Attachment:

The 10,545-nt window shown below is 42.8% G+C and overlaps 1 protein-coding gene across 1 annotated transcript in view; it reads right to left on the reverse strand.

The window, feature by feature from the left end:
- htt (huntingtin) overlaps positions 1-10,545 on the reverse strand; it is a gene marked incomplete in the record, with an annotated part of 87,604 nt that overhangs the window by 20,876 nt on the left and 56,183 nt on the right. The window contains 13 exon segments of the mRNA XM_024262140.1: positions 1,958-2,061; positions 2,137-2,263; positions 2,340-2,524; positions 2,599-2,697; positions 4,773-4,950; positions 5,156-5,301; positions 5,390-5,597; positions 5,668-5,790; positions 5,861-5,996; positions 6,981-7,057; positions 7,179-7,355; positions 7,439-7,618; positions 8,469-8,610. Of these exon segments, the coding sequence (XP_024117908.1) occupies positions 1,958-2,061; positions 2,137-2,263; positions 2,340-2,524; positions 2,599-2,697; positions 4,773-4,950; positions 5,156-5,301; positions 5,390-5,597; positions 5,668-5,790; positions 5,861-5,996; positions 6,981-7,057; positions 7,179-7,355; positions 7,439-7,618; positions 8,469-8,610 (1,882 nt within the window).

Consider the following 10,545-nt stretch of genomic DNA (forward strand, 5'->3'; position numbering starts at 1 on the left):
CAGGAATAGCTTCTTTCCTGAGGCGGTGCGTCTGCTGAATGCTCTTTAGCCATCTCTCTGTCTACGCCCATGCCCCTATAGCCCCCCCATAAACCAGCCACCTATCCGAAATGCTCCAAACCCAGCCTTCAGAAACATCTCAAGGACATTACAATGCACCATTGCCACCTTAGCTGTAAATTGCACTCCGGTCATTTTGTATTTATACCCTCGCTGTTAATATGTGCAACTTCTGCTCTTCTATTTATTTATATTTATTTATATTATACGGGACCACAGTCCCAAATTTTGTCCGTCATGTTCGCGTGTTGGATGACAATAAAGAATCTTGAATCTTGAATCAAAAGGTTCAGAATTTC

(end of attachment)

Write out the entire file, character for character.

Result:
The 10,545-nt window shown below is 42.8% G+C and overlaps 1 protein-coding gene across 1 annotated transcript in view; it reads right to left on the reverse strand.

The window, feature by feature from the left end:
- htt (huntingtin) overlaps positions 1-10,545 on the reverse strand; it is a gene marked incomplete in the record, with an annotated part of 87,604 nt that overhangs the window by 20,876 nt on the left and 56,183 nt on the right. The window contains 13 exon segments of the mRNA XM_024262140.1: positions 1,958-2,061; positions 2,137-2,263; positions 2,340-2,524; positions 2,599-2,697; positions 4,773-4,950; positions 5,156-5,301; positions 5,390-5,597; positions 5,668-5,790; positions 5,861-5,996; positions 6,981-7,057; positions 7,179-7,355; positions 7,439-7,618; positions 8,469-8,610. Of these exon segments, the coding sequence (XP_024117908.1) occupies positions 1,958-2,061; positions 2,137-2,263; positions 2,340-2,524; positions 2,599-2,697; positions 4,773-4,950; positions 5,156-5,301; positions 5,390-5,597; positions 5,668-5,790; positions 5,861-5,996; positions 6,981-7,057; positions 7,179-7,355; positions 7,439-7,618; positions 8,469-8,610 (1,882 nt within the window).

Consider the following 10,545-nt stretch of genomic DNA (forward strand, 5'->3'; position numbering starts at 1 on the left):
CAGGAATAGCTTCTTTCCTGAGGCGGTGCGTCTGCTGAATGCTCTTTAGCCATCTCTCTGTCTACGCCCATGCCCCTATAGCCCCCCCATAAACCAGCCACCTATCCGAAATGCTCCAAACCCAGCCTTCAGAAACATCTCAAGGACATTACAATGCACCATTGCCACCTTAGCTGTAAATTGCACTCCGGTCATTTTGTATTTATACCCTCGCTGTTAATATGTGCAACTTCTGCTCTTCTATTTATTTATATTTATTTATATTATACGGGACCACAGTCCCAAATTTTGTCCGTCATGTTCGCGTGTTGGATGACAATAAAGAATCTTGAATCTTGAATCAAAAGGTTCAGAATTTC